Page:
Pastoral Care for the Pastor

Post Author: Sarah Ross

Sarah Ross, the author, and her grandmother, laughing as they take a selfie

The author, teaching her grandma about selfies

A few weeks ago, one of my church members, Dee, approached me after worship. Dee is one of our adults with special needs, and she is kind-hearted but often quite blunt. “Pastor Sarah, someone said your grandpa died,” she said. “But that’s not right. It was your grandma, right?”

I sighed. “Well, actually it was both,” I told her. This summer, my paternal grandmother and my maternal grandfather passed away just two months apart.

“Whoa.” She paused, looking stricken. “That’s really bad.”

It was indeed.

All spring, my congregation had been stressing out about hosting the May presbytery meeting. They’d touched up the paint, picked out centerpieces, prepared an elaborate menu, and arranged worship for the regional pastors and elder commissioners who would be coming to our building for a meeting. It was one of those long-awaited, much-discussed, all-hands-on-deck kind of church events.

So I was a bit caught up in all the nervous preparation and had just gone home for lunch when my mother called to tell me that my grandmother had not woken up that morning. She had died sometime during the night, unexpectedly.

Two months later (to the day), Mom contacted me again, early on a Sunday morning, to tell me that my grandfather who had been suffering from Alzheimer’s for many years had also passed away.

As a pastor, I get phone calls about deaths pretty regularly. I’ve done my fair share of funerals in five years of ordained ministry, and sat at a number of deathbeds. It’s a strange thing to boast about, but I’m good at funerals. I’m good at caring for those in the midst of grief, whether sudden or long-anticipated. As a single woman working as a solo pastor, I’m used to caring for others and carrying their pain. I’m not so accustomed to being on the receiving side of care.

“Go home. We don’t need you.” That’s not a message that solo pastors often get. There’s always something we should be doing, someone who needs visiting, some meeting that needs attending. But the day of the all-consuming presbytery meeting, my church folks found out what had happened and sent me home. “Call your family. Do what you need to do. We’ll be fine.” And they were. I’m still hearing comments from clergy colleagues about the delicious meal and the smoothly-run meeting.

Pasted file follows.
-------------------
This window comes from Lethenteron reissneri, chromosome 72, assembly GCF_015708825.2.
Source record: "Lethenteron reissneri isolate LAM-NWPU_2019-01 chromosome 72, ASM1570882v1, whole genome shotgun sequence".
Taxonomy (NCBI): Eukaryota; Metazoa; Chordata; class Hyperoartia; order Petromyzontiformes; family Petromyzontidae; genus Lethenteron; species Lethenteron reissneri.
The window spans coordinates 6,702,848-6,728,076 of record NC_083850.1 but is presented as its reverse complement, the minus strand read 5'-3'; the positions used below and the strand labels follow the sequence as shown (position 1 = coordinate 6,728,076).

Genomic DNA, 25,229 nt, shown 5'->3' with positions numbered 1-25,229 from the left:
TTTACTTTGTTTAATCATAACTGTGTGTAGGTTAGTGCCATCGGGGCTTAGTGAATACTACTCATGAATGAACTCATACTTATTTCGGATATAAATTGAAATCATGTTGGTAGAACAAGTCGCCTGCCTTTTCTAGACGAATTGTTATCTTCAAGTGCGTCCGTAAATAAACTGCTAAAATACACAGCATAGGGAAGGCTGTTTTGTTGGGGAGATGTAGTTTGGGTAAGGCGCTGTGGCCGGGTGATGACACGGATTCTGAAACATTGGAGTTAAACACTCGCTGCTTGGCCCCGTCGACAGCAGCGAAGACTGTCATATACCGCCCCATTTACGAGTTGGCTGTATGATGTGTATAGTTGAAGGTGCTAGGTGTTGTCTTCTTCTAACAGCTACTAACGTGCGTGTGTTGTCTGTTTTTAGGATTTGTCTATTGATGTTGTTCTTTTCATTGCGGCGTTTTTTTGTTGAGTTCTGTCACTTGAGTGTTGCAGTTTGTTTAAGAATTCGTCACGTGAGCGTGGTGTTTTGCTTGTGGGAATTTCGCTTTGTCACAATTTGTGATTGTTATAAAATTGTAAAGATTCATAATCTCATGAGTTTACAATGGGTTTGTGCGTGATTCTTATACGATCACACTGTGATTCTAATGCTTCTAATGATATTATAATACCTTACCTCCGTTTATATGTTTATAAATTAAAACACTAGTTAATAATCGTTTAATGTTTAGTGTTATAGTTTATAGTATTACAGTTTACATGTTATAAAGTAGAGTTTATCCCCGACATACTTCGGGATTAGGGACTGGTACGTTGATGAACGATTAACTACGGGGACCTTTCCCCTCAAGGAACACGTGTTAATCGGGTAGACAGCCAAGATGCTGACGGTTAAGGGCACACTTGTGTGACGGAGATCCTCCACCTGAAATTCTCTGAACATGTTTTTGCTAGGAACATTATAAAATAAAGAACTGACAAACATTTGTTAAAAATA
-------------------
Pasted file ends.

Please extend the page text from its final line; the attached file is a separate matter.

I came back later in the day, when the dinner was being served. I was supposed to preside at Communion after supper, and while I knew there were plenty of other pastors who could handle it, I wanted to be there. My grandma’s encouragement had been such a part of my call to ministry that presiding at the Table seemed the best way to honor her. So I showed up, but found that I could not stomach the prospect of dinner small talk at a table of presbytery acquaintances.

So my people found me a stool in the corner of the kitchen and brought me a plate, and there was something deeply comforting about that little corner of refuge in the chaotic kitchen as the church ladies (and a few men) fussed over salads and potatoes. Instead of small talk, I was surrounded by the busyness of a family at work—a kitchen full of aunts and grandmas and uncles hurrying to get a holiday meal on the table. They mostly left me to my own quiet introverted self, while offering the occasional sympathetic smile, pat on the shoulder, or “Don’t get up, pastor. Let me get you a piece of pie.”

I fretted about taking too much time off consecutively, as I added funeral travel to an already stretched summer schedule of vacation and study leave. They said, “Take the time you need.” I worried about all the things that needed to be done. They said, “We can handle it.” I needed to get my stuff moved out of my apartment and into my new house before leaving town. They said, “Tell us what time to be there with the truck.”